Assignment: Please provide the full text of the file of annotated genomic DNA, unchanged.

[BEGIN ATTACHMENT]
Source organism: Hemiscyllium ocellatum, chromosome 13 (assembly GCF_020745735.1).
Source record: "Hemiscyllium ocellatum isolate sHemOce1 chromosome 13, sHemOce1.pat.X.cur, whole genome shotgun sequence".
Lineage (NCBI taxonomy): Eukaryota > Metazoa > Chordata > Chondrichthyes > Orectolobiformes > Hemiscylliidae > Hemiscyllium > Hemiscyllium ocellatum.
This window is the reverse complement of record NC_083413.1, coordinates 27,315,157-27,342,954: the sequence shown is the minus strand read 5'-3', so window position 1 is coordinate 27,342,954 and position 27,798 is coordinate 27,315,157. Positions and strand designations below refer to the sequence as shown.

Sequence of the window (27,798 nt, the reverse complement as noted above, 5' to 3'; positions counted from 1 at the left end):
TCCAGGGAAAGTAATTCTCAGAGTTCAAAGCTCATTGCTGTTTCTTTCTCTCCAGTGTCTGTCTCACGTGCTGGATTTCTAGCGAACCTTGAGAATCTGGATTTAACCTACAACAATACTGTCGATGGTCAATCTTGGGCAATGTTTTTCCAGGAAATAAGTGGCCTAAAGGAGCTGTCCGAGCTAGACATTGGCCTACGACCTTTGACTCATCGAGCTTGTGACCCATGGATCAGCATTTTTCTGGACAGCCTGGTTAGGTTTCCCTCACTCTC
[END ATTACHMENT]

Source organism: Hemiscyllium ocellatum, chromosome 13 (assembly GCF_020745735.1).
Source record: "Hemiscyllium ocellatum isolate sHemOce1 chromosome 13, sHemOce1.pat.X.cur, whole genome shotgun sequence".
Lineage (NCBI taxonomy): Eukaryota > Metazoa > Chordata > Chondrichthyes > Orectolobiformes > Hemiscylliidae > Hemiscyllium > Hemiscyllium ocellatum.
This window is the reverse complement of record NC_083413.1, coordinates 27,315,157-27,342,954: the sequence shown is the minus strand read 5'-3', so window position 1 is coordinate 27,342,954 and position 27,798 is coordinate 27,315,157. Positions and strand designations below refer to the sequence as shown.

Sequence of the window (27,798 nt, the reverse complement as noted above, 5' to 3'; positions counted from 1 at the left end):
TCCAGGGAAAGTAATTCTCAGAGTTCAAAGCTCATTGCTGTTTCTTTCTCTCCAGTGTCTGTCTCACGTGCTGGATTTCTAGCGAACCTTGAGAATCTGGATTTAACCTACAACAATACTGTCGATGGTCAATCTTGGGCAATGTTTTTCCAGGAAATAAGTGGCCTAAAGGAGCTGTCCGAGCTAGACATTGGCCTACGACCTTTGACTCATCGAGCTTGTGACCCATGGATCAGCATTTTTCTGGACAGCCTGGTTAGGTTTCCCTCACTCTC